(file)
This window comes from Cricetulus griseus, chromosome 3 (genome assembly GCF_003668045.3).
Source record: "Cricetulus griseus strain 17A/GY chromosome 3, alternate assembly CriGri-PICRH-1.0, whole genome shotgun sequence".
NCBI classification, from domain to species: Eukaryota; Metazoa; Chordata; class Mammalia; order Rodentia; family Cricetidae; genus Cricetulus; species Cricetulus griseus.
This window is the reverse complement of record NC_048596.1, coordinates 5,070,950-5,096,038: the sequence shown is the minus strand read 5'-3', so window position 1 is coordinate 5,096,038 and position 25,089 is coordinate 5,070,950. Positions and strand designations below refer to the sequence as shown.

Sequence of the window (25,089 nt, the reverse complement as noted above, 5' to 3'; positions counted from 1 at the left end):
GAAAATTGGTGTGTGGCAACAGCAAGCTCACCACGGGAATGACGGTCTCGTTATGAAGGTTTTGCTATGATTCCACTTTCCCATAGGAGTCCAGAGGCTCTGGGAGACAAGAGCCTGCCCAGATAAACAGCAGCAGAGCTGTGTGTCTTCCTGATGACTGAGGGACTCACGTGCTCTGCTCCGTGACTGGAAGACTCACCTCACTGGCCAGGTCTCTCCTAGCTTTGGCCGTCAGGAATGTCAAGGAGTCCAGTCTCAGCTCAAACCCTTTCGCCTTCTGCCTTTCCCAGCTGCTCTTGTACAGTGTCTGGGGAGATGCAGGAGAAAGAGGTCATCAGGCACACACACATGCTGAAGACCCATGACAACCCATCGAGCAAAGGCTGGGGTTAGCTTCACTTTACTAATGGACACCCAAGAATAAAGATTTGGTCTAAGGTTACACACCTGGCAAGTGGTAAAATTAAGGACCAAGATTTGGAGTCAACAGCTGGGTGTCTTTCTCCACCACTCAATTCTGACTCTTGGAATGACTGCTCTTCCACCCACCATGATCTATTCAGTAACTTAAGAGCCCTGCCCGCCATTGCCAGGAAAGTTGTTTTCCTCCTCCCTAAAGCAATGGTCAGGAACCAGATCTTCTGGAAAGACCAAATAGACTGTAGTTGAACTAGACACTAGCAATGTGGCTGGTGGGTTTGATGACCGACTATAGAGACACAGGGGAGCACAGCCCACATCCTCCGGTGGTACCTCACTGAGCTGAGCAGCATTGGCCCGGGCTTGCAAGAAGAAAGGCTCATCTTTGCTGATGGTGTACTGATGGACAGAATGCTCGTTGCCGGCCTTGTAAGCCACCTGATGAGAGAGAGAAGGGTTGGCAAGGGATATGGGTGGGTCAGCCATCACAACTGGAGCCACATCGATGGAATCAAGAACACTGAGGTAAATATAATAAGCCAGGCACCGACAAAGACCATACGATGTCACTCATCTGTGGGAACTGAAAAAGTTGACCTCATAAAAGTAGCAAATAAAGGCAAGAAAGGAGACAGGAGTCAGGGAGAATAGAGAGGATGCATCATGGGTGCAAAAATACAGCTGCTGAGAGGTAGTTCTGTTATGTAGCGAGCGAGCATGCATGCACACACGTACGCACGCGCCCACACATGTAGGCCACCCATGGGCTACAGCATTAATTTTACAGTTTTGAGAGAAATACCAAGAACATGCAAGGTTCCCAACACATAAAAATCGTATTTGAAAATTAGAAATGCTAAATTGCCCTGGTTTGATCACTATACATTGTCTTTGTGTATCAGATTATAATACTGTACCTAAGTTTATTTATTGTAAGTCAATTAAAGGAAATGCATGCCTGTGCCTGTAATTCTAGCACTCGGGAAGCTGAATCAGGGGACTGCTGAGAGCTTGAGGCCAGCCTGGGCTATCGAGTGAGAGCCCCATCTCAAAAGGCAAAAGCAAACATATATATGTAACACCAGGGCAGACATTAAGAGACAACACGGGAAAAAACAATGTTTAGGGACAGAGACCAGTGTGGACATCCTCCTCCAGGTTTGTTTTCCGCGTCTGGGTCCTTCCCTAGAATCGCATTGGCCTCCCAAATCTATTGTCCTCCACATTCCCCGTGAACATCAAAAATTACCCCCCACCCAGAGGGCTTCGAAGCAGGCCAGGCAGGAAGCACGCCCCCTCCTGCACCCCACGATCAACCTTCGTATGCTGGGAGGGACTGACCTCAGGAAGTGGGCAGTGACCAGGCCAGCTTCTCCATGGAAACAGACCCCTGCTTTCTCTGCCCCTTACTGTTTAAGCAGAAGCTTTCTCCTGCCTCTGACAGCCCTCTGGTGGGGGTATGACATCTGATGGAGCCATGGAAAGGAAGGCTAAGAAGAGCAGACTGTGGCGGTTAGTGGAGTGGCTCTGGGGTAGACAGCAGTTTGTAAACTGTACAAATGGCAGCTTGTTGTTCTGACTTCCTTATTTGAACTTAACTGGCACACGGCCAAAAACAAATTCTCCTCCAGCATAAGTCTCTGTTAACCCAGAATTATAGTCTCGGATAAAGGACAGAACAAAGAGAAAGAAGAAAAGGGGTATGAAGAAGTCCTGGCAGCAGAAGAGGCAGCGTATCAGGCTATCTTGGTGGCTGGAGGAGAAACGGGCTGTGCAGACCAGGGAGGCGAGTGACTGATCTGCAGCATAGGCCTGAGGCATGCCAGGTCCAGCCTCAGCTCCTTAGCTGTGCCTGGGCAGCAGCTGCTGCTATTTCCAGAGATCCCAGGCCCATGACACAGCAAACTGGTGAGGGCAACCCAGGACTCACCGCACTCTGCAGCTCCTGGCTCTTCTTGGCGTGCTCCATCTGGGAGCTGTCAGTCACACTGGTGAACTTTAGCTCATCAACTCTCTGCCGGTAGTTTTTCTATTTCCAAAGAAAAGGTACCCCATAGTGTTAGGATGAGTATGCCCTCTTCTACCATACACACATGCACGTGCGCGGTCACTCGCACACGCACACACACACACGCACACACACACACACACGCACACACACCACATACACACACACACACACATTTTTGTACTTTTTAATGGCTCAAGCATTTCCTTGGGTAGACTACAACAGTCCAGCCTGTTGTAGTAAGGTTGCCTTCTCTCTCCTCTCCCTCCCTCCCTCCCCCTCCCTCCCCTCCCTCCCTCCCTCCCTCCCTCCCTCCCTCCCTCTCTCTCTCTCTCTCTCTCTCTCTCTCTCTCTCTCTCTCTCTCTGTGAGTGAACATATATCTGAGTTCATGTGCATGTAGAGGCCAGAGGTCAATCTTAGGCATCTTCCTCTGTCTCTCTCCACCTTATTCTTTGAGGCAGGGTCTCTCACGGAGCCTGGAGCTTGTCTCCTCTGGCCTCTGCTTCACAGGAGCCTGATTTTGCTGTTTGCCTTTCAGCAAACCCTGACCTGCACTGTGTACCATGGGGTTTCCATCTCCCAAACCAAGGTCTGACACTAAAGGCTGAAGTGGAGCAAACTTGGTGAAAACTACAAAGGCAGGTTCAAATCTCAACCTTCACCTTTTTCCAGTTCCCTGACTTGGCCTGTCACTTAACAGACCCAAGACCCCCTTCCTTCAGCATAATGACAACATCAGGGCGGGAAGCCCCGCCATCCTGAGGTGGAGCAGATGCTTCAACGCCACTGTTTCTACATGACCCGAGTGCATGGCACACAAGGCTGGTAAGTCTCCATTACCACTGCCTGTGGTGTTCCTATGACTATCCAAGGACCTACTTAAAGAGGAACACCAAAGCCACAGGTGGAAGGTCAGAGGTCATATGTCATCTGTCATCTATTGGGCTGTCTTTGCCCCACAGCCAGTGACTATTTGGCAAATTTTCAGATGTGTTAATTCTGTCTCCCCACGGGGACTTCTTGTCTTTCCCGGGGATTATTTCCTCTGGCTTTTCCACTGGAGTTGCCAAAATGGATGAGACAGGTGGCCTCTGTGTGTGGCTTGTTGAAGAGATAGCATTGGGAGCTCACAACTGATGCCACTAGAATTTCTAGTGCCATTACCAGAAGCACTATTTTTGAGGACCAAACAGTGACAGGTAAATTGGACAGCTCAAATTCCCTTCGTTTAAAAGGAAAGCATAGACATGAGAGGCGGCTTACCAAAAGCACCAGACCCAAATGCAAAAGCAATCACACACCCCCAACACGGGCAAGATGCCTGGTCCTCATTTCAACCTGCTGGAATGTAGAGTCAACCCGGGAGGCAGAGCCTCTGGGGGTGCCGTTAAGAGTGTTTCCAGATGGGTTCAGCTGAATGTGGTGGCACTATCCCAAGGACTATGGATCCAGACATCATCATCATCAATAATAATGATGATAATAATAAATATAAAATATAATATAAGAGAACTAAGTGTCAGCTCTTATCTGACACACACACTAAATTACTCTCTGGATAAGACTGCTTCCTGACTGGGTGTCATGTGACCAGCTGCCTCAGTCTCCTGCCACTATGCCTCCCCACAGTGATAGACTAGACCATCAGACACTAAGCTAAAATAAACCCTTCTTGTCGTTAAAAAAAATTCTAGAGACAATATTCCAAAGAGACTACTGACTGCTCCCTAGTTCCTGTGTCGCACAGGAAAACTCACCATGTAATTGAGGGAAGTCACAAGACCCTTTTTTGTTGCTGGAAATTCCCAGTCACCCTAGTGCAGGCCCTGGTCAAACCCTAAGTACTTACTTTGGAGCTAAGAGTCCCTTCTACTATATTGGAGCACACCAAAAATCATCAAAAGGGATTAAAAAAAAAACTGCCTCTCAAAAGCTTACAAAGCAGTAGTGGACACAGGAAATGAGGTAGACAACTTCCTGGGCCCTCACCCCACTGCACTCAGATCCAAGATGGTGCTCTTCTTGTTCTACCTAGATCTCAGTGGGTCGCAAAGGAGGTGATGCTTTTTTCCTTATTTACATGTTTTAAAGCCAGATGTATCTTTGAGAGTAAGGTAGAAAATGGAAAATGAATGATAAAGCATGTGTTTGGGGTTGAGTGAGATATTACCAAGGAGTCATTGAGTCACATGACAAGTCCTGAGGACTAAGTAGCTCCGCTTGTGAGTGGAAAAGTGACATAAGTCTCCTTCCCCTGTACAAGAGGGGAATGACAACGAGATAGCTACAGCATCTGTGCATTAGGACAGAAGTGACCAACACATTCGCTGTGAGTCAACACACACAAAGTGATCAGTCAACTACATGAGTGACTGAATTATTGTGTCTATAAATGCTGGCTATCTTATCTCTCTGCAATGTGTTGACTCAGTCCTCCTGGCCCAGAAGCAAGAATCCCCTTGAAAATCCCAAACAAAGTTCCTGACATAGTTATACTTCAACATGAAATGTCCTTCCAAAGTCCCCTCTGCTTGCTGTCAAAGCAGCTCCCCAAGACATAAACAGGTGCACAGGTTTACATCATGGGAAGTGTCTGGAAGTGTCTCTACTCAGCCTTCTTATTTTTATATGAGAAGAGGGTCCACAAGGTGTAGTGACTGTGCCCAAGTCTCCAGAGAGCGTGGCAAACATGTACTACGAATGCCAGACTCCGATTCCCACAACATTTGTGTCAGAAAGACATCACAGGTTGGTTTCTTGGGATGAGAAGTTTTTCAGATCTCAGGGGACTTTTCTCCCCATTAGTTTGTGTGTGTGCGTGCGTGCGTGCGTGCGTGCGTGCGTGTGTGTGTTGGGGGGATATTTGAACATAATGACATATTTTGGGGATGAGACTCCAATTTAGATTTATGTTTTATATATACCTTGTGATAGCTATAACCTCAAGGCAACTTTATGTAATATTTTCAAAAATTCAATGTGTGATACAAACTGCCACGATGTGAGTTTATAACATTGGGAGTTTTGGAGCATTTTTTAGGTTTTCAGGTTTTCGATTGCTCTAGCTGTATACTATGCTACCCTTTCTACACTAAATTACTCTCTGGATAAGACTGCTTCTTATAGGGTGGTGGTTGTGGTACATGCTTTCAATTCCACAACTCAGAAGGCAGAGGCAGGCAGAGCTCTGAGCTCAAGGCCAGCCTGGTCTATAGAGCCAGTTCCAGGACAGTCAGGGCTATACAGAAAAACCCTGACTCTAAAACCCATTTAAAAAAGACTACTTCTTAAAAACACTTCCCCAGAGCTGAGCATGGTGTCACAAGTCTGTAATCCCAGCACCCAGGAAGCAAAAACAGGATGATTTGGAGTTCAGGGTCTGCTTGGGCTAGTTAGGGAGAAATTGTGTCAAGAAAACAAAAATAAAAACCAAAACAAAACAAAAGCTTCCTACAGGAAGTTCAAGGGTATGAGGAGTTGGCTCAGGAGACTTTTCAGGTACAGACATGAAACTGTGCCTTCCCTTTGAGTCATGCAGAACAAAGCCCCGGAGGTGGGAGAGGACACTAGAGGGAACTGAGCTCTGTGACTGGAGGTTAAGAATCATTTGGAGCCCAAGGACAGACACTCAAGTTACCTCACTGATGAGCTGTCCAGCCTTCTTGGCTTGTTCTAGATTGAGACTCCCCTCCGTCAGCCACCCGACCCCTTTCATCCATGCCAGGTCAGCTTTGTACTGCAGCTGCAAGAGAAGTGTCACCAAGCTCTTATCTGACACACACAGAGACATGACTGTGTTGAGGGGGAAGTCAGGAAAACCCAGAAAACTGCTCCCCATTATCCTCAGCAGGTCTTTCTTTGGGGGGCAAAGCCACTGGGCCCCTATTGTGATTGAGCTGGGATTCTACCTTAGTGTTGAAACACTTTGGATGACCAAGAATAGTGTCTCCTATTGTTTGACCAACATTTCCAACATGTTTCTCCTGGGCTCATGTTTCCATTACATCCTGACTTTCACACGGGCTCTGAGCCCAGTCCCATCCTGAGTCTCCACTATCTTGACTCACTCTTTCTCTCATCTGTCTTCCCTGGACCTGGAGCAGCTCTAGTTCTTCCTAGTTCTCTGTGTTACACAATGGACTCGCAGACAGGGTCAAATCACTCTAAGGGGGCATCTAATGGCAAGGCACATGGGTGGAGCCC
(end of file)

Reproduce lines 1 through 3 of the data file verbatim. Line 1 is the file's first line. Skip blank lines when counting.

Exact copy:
This window comes from Cricetulus griseus, chromosome 3 (genome assembly GCF_003668045.3).
Source record: "Cricetulus griseus strain 17A/GY chromosome 3, alternate assembly CriGri-PICRH-1.0, whole genome shotgun sequence".
NCBI classification, from domain to species: Eukaryota; Metazoa; Chordata; class Mammalia; order Rodentia; family Cricetidae; genus Cricetulus; species Cricetulus griseus.